How do you end a registered relationship?
If you have registered your relationship with one of the State registrars (eg NSW Registry of Births Deaths & Marriages) and your relationship has broken down, then you may want to consider removing your relationship from the register.
The NSW Relationship Register
The NSW Relationship Register allows for all couples to register their relationship. This means that your defacto relationship will be legally recognised. This can be helpful if you are attempting to access services from government agencies that require evidence of your relationship. In NSW, registering your relationship will mean that you are legally seen to be in a de facto relationship with your partner.
Registering relationships is also commonly done by defacto couples who are applying for partner visas.
Registering your relationship on the Registrar will also be useful if your relationship breaks down. Having proof of a genuine de facto relationship will make it easier for your property settlement and relationship breakdown matters to be heard in the jurisdiction of the Family Court.
It is important to note that you must revoke your previous relationship before entering a new one. If you choose to get married to your existing partner, there is no need to revoke the relationship; your marriage will supersede your registration. Other circumstances where you will not need to revoke your relationship include if one party has passed away. In this case, the registration of the relationship is automatically revoked.
Eligibility to end my relationship:
There are certain eligibility requirements you must meet if you are to revoke your registered relationship. Only individuals that are over 18 and party to the registered relationship can revoke that relationship. One or both parties can apply to have the relationship removed from the register. If you are the one applying, you must ensure that your partner is notified of your application and you must send them a copy. It is also important to provide proof that you have followed these steps. You can lodge your application either by mail or in person at a service centre.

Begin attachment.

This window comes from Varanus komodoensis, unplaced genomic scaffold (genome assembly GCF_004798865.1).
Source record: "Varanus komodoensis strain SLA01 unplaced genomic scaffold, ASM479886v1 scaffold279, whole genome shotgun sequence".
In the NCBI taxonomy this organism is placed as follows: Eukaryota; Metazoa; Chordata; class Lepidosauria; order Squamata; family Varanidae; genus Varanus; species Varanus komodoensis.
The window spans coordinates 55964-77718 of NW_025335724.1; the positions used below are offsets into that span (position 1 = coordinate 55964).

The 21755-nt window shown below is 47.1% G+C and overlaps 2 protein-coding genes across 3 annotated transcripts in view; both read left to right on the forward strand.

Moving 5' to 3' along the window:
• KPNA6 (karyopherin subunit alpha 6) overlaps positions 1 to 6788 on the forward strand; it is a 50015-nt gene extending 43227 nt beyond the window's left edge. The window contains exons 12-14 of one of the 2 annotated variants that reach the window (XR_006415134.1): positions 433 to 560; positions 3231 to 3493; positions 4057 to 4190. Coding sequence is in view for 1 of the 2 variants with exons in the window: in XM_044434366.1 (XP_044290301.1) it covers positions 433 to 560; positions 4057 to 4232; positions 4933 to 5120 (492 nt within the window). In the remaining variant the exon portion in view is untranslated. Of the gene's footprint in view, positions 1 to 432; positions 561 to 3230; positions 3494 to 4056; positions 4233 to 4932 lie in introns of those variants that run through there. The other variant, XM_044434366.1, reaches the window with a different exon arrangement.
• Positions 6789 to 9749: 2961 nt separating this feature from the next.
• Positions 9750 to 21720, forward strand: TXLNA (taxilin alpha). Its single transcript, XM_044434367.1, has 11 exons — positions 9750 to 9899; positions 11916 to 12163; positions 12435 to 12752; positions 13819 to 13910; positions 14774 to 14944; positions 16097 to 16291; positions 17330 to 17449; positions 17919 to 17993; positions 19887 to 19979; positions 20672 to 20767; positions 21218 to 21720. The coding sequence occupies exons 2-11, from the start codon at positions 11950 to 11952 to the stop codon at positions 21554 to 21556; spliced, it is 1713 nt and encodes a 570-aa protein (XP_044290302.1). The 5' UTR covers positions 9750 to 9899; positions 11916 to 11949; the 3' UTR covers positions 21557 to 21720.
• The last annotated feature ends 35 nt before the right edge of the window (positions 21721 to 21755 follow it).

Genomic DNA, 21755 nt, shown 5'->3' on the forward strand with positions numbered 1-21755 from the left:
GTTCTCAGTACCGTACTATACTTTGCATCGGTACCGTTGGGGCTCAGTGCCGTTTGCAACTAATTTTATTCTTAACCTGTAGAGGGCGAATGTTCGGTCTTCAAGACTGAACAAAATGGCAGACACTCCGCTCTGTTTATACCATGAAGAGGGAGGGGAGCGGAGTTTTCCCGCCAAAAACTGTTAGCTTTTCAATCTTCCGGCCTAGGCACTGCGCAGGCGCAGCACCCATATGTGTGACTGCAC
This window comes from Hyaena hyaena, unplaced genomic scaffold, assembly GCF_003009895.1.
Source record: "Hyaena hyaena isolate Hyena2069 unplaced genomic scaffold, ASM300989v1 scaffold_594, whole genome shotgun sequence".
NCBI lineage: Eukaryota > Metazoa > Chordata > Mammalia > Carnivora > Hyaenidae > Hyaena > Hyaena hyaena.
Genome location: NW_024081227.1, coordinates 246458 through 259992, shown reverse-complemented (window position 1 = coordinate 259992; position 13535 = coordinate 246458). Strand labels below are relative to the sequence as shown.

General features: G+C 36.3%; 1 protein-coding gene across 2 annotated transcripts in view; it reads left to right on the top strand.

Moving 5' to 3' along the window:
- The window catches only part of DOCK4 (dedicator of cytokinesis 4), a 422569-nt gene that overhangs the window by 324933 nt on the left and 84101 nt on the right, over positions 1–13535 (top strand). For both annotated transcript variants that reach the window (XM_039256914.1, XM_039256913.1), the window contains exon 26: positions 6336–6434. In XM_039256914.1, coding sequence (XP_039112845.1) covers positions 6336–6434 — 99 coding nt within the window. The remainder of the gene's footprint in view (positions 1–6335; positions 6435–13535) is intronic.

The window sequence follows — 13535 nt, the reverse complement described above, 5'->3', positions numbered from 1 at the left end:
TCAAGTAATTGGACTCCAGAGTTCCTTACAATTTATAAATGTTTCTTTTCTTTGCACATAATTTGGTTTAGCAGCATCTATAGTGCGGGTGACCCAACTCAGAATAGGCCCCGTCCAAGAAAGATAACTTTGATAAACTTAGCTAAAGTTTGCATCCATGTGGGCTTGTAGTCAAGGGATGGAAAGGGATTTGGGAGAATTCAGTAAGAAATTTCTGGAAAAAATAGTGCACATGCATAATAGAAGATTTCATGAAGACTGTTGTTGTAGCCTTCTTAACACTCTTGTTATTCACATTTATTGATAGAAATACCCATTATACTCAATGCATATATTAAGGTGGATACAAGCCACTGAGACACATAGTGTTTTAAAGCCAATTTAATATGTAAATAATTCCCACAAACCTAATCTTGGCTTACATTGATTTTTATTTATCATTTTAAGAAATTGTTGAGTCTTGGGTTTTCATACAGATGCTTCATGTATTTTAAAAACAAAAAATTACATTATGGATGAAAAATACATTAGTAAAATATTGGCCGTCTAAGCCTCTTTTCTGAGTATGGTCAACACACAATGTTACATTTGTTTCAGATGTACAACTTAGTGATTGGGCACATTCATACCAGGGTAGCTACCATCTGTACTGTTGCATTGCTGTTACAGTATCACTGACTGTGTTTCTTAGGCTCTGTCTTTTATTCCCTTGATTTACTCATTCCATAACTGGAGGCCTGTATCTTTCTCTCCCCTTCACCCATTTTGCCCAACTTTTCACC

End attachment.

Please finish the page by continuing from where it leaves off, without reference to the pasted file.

After filing your application, you will need to wait 90 days before the Registrar will end your registered relationship. During this period, if you or your partner change your mind, you will still be able to withdraw your application. Note however, that your application fee may not be refunded.
What are the legal consequences of ending my registered relationship?
Ending your registered relationship will mean that the law recognises that you and your partner are no longer together. As stated above, it will also mean that the Family Court can aid you in matters regarding your relationship breakdown. For example, your registered relationship can provide evidence for your de facto relationship during property settlement matters. For de facto relationships, time limits of two years apply. Revoking your registered relationship can mark the date of separation and thus help you keep track of your timeline. Filing an application beyond the two year time limit will mean that you must apply for special leave in the court, which will be time consuming and costly for both parties.
Proving the existence of a de facto relationship can also allow the court to determine matters regarding spousal maintenance. This will be particularly important for separating parties who have a large difference in future earning capacity.
Ending your registered relationship can also impact other important legal documents. It may impact your will, particularly if you have appointed your ex partner to be your executor or your beneficiary.
If you need any assistance ending your registered relationship, please feel free to reach us via the contact form.
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